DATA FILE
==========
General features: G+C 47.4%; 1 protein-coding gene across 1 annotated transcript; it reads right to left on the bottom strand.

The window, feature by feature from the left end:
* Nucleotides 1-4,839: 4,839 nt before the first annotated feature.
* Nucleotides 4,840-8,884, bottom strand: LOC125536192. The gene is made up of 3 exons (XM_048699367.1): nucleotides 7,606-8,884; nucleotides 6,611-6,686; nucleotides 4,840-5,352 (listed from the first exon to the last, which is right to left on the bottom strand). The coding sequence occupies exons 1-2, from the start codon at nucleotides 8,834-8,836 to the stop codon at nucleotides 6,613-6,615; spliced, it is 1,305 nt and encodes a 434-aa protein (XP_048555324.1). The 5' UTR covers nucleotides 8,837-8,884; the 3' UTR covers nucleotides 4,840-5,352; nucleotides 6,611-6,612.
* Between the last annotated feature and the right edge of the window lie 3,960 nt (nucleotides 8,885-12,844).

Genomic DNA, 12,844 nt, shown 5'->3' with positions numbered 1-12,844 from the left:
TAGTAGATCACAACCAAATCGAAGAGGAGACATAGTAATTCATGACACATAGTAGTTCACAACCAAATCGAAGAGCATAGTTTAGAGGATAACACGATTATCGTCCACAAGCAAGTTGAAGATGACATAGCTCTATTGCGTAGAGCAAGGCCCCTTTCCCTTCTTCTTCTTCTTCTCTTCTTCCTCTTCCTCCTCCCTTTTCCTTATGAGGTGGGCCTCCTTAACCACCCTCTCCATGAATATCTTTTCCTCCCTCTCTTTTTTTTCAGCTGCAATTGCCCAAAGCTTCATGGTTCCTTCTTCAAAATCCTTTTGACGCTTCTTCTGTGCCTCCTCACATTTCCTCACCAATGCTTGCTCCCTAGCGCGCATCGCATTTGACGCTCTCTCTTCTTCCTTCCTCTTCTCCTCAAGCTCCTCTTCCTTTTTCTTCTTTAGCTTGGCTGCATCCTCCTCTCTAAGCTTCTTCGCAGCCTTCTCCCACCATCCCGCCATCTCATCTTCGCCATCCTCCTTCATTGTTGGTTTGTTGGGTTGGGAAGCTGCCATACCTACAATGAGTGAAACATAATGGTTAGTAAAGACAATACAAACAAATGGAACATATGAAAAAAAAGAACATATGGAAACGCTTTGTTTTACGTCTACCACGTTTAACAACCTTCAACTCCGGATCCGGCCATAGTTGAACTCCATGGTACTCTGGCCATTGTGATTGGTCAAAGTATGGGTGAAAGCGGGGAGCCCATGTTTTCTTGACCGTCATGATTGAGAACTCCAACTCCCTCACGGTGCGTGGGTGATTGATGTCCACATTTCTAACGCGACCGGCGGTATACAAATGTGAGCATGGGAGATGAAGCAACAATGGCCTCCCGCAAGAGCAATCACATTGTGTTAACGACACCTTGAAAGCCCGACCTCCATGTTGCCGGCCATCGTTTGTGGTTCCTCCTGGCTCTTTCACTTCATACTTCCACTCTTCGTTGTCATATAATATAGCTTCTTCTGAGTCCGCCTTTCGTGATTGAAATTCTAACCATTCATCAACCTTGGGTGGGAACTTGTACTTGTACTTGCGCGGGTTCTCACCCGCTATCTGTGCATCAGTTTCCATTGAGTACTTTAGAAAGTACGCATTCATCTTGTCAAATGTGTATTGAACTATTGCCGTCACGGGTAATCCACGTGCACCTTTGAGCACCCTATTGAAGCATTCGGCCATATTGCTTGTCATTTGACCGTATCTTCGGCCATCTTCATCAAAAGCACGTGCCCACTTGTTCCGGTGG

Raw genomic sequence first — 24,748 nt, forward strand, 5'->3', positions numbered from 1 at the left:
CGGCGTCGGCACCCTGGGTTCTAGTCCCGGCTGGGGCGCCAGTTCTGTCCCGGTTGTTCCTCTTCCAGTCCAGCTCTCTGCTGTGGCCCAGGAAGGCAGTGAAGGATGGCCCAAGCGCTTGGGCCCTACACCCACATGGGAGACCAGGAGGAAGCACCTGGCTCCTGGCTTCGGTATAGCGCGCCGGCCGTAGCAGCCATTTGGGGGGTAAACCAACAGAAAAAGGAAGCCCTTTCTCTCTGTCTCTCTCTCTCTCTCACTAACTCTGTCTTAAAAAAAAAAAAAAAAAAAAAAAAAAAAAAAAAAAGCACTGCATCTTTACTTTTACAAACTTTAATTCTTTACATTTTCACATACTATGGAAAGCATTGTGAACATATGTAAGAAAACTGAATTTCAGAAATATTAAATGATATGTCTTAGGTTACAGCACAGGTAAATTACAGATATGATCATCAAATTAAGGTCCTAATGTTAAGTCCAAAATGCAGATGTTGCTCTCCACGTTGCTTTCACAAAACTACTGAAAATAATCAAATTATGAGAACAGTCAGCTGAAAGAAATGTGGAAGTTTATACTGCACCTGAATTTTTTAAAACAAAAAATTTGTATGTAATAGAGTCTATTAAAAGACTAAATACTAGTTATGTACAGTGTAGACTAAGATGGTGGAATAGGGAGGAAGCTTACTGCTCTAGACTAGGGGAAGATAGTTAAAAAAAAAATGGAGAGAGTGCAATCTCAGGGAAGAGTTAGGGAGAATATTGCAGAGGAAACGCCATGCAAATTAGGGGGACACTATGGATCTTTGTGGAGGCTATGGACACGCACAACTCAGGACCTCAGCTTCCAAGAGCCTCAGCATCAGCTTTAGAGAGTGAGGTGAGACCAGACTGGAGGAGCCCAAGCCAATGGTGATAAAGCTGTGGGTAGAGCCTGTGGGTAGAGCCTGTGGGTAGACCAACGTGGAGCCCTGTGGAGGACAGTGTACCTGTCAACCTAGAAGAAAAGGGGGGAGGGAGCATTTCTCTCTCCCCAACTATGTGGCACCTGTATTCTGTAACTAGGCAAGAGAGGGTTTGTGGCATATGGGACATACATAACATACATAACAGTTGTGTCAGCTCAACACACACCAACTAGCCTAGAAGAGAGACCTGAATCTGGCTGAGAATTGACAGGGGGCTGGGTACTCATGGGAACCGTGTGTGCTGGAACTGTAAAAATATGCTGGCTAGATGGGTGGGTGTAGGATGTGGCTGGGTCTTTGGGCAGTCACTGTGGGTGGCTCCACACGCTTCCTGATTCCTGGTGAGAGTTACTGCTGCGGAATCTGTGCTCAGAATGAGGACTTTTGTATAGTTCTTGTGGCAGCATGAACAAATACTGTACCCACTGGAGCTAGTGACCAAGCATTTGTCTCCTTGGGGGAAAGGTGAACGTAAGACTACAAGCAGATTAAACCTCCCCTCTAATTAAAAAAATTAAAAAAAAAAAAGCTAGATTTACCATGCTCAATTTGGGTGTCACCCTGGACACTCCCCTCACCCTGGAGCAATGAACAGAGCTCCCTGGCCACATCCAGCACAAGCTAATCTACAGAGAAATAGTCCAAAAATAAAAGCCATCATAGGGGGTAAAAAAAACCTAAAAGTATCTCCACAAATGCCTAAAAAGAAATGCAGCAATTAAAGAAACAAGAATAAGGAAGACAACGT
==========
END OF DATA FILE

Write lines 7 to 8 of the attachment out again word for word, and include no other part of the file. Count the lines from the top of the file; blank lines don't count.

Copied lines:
TAGTAGATCACAACCAAATCGAAGAGGAGACATAGTAATTCATGACACATAGTAGTTCACAACCAAATCGAAGAGCATAGTTTAGAGGATAACACGATTATCGTCCACAAGCAAGTTGAAGATGACATAGCTCTATTGCGTAGAGCAAGGCCCCTTTCCCTTCTTCTTCTTCTTCTCTTCTTCCTCTTCCTCCTCCCTTTTCCTTATGAGGTGGGCCTCCTTAACCACCCTCTCCATGAATATCTTTTCCTCCCTCTCTTTTTTTTCAGCTGCAATTGCCCAAAGCTTCATGGTTCCTTCTTCAAAATCCTTTTGACGCTTCTTCTGTGCCTCCTCACATTTCCTCACCAATGCTTGCTCCCTAGCGCGCATCGCATTTGACGCTCTCTCTTCTTCCTTCCTCTTCTCCTCAAGCTCCTCTTCCTTTTTCTTCTTTAGCTTGGCTGCATCCTCCTCTCTAAGCTTCTTCGCAGCCTTCTCCCACCATCCCGCCATCTCATCTTCGCCATCCTCCTTCATTGTTGGTTTGTTGGGTTGGGAAGCTGCCATACCTACAATGAGTGAAACATAATGGTTAGTAAAGACAATACAAACAAATGGAACATATGAAAAAAAAGAACATATGGAAACGCTTTGTTTTACGTCTACCACGTTTAACAACCTTCAACTCCGGATCCGGCCATAGTTGAACTCCATGGTACTCTGGCCATTGTGATTGGTCAAAGTATGGGTGAAAGCGGGGAGCCCATGTTTTCTTGACCGTCATGATTGAGAACTCCAACTCCCTCACGGTGCGTGGGTGATTGATGTCCACATTTCTAACGCGACCGGCGGTATACAAATGTGAGCATGGGAGATGAAGCAACAATGGCCTCCCGCAAGAGCAATCACATTGTGTTAACGACACCTTGAAAGCCCGACCTCCATGTTGCCGGCCATCGTTTGTGGTTCCTCCTGGCTCTTTCACTTCATACTTCCACTCTTCGTTGTCATATAATATAGCTTCTTCTGAGTCCGCCTTTCGTGATTGAAATTCTAACCATTCATCAACCTTGGGTGGGAACTTGTACTTGTACTTGCGCGGGTTCTCACCCGCTATCTGTGCATCAGTTTCCATTGAGTACTTTAGAAAGTACGCATTCATCTTGTCAAATGTGTATTGAACTATTGCCGTCACGGGTAATCCACGTGCACCTTTGAGCACCCTATTGAAGCATTCGGCCATATTGCTTGTCATTTGACCGTATCTTCGGCCATCTTCATCAAAAGCACGTGCCCACTTGTTCCGGTGG

Raw genomic sequence first — 24,748 nt, forward strand, 5'->3', positions numbered from 1 at the left: